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Federal Government CISOs Talk Data Security (Part 2)

October 16, 2017

Brent Hansen Brent Hansen | Federal CTO More About This Author >

It’s National Cybersecurity Awareness Month – so it seems like an appropriate time to publish Part 2 of my blog series about cybersecurity and the federal government. Last week’s NCSAM theme, “Cybersecurity in the Workplace is Everyone’s Business,” was informed by the recognition that creating a culture of cybersecurity is critical, and must be a shared responsibility among all employees. I couldn’t agree more, and believe this is an ethos shared in the public and private sectors alike.

In my last blog, I highlighted some of the takeaways resulting from the Thales eSecurity-organized roundtable breakfast with federal government CISOs and CIOs. Held at the National Press Club in Washington, D.C., the discussion focused on trends and future directions in data security across federal civilian, defense and intelligence agencies. As promised, Part 2 explores some proposed solutions to the challenges raised previously and shares suggestions for building out an encryption-centric security strategy:

Federal Government CISOs Talk Data Security (Part 2)

On handling risk management

In my first blog, I noted one universally agreed-upon takeaway: security comes down to risk management. “If you try to defend everything you will end up defending nothing,” one federal leader said. “You must prioritize.”

One way to do this is to assign value to information and assets – a route taken by a large federal department as a way to determine where to spend time and money. Assigning value involves determining how much, or how difficult, it would be to restore lost data following a breach, along with a privacy map to determine the most sensitive data. By taking the time to evaluate risk and align investments, agencies can make smarter, more targeted security decisions.

On managing system complexity

As established earlier, federal agencies struggle in part because of the complexity of their systems. Also concerning is the plethora of aging legacy systems still in place, with one example being a 53 year-old Strategic Automated Command and Control System at the Department of Defense that coordinates U.S. nuclear forces and uses 8-inch floppy disks.

Large enterprise environments have up to 1,000 firewalls. As complexity has increased over the past 20 years, their effectiveness has diminished. While there were conflicting viewpoints about the feasibility of a common architecture, (the federal civilian sector has a much-diversified agency model that make a common architecture challenging) there is appetite for starting with a few integrated services and building from there. It certainly beats the status quo.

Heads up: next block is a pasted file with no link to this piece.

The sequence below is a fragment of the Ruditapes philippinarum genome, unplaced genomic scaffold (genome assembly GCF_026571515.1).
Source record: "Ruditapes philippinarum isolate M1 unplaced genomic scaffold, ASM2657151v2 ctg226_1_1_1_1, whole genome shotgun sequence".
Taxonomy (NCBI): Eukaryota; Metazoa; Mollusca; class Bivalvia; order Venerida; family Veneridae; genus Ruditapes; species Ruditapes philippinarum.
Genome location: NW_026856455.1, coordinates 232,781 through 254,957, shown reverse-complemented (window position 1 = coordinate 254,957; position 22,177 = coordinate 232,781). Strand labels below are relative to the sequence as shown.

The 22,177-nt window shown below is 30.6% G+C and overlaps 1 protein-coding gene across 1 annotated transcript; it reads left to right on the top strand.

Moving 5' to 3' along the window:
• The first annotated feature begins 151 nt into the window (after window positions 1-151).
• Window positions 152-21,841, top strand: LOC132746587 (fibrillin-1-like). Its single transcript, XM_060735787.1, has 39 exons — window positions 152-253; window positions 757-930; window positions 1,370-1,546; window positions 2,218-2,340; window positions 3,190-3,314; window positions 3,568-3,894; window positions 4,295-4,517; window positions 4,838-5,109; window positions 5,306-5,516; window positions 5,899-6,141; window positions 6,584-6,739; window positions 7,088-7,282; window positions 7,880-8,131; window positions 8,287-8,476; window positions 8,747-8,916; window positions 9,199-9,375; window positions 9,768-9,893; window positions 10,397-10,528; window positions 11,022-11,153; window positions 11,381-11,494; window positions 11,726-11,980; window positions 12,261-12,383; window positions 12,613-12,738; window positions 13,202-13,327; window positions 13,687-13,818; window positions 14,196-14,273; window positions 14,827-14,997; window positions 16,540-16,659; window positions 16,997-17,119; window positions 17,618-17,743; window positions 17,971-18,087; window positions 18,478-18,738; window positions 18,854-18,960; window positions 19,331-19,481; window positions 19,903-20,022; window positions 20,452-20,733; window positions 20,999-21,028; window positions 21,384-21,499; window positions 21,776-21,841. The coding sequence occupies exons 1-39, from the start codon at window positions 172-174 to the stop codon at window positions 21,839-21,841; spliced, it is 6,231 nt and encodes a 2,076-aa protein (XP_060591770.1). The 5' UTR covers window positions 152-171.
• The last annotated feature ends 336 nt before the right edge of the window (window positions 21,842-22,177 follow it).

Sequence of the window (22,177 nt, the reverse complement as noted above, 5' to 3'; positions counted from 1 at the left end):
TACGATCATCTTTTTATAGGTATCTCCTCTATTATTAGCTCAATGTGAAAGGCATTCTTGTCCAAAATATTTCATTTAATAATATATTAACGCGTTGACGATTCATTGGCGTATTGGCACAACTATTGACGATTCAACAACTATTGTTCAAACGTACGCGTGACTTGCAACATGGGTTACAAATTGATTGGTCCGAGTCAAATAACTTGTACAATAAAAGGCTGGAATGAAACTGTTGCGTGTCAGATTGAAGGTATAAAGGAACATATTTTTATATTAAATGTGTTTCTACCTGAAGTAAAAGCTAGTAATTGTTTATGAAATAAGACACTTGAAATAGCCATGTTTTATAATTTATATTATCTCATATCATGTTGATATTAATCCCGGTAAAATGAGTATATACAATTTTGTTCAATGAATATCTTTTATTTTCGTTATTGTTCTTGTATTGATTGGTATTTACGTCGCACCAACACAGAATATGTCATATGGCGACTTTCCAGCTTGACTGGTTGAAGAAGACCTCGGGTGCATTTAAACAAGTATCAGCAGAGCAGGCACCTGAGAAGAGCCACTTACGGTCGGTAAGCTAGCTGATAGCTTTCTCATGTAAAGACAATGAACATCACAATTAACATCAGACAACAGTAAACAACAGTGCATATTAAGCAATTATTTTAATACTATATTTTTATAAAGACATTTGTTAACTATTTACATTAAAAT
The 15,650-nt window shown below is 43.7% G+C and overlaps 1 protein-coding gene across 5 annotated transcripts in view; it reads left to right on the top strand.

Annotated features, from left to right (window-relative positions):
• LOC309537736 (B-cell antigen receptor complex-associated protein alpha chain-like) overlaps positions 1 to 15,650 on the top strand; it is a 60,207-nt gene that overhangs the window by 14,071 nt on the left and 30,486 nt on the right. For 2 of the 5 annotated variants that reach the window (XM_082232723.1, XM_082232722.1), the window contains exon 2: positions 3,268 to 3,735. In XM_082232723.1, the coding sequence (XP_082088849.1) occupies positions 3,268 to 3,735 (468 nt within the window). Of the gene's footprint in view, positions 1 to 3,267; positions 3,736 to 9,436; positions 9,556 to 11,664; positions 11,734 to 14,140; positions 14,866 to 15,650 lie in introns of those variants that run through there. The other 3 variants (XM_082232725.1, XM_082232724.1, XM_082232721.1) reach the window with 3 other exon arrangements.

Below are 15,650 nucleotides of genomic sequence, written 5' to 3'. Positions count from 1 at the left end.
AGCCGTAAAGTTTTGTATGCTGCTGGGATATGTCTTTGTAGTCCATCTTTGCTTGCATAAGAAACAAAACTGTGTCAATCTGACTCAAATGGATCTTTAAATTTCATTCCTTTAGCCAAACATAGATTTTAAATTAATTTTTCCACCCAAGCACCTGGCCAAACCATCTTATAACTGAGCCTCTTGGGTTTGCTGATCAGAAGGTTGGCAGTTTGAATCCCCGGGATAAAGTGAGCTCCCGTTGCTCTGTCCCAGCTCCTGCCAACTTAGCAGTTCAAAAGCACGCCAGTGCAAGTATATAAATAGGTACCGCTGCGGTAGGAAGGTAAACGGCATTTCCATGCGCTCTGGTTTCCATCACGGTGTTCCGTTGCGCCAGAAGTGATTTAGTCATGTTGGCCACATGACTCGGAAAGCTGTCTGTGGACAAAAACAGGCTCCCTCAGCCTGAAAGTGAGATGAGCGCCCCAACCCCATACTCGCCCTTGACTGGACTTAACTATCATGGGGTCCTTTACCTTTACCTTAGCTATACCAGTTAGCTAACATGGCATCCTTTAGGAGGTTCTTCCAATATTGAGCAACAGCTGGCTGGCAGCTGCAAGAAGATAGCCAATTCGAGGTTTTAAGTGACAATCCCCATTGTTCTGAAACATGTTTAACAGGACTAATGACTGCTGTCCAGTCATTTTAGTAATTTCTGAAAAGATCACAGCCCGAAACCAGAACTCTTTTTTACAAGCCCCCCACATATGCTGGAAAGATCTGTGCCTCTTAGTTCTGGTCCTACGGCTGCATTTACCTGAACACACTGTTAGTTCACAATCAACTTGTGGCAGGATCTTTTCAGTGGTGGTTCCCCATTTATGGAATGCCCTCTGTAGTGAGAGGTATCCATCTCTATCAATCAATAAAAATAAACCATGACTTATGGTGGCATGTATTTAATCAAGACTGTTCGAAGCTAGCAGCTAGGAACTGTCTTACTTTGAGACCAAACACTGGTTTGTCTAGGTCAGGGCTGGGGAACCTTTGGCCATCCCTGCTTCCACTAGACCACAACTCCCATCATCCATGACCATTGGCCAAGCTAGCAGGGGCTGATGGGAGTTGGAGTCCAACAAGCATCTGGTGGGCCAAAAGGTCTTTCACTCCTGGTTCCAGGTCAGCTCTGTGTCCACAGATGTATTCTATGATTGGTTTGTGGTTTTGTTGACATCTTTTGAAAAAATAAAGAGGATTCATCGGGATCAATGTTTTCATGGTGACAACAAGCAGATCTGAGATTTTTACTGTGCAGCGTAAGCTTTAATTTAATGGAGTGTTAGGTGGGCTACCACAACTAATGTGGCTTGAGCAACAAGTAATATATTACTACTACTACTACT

On instilling resiliency

Agencies expect breaches, so resiliency is a top priority. We have to be able to take a punch and keep going. To do so, government agencies must operate under a zero-trust model.

In my previous blog, I touched on the role of encryption in building resiliency. One agency, for example, made the decision to encryption its raw mission data. It did not bother defending wikis or websites, but focused solely on its most important mission data. As a result, no mission data has been breached. However, many agency leaders admitted that when it comes to encryption, they don’t know where to start. There were also questions posed about how to manage unstructured data, whether every endpoint should be encrypted and how to prioritize data.

While encrypting data may seem daunting, it’s in fact much less complex than what its reputation has made it out to be. The days of slow, cumbersome, highly complex and disparate encryption technologies have passed. Many encryption solutions available offer operational simplicity, minimize risk, and ensure security agility. Good solutions are quick to install, easy to use, easy to scale and cost-effective.

While by no means an exhaustive data security blueprint, organizations and government agencies committed to implementing an encryption-centric data protection strategy should consider:

  • Deploying security tool sets that offer services-based deployments, platforms and automation;
  • Discovering and classifying the location of sensitive data within cloud, SaaS, big data, IoT and container environments; and
  • Leveraging encryption and Bring Your Own Key (BYOK) technologies for all advanced (cloud, IoT, big data, container, etc.) environments

Have questions or comments about anything discussed here? Leave a comment below or send me a LinkedIn message. I also recommend you check our 2017 Data Threat Report, Federal Government Edition, or our dedicated Thales federal government data protection page.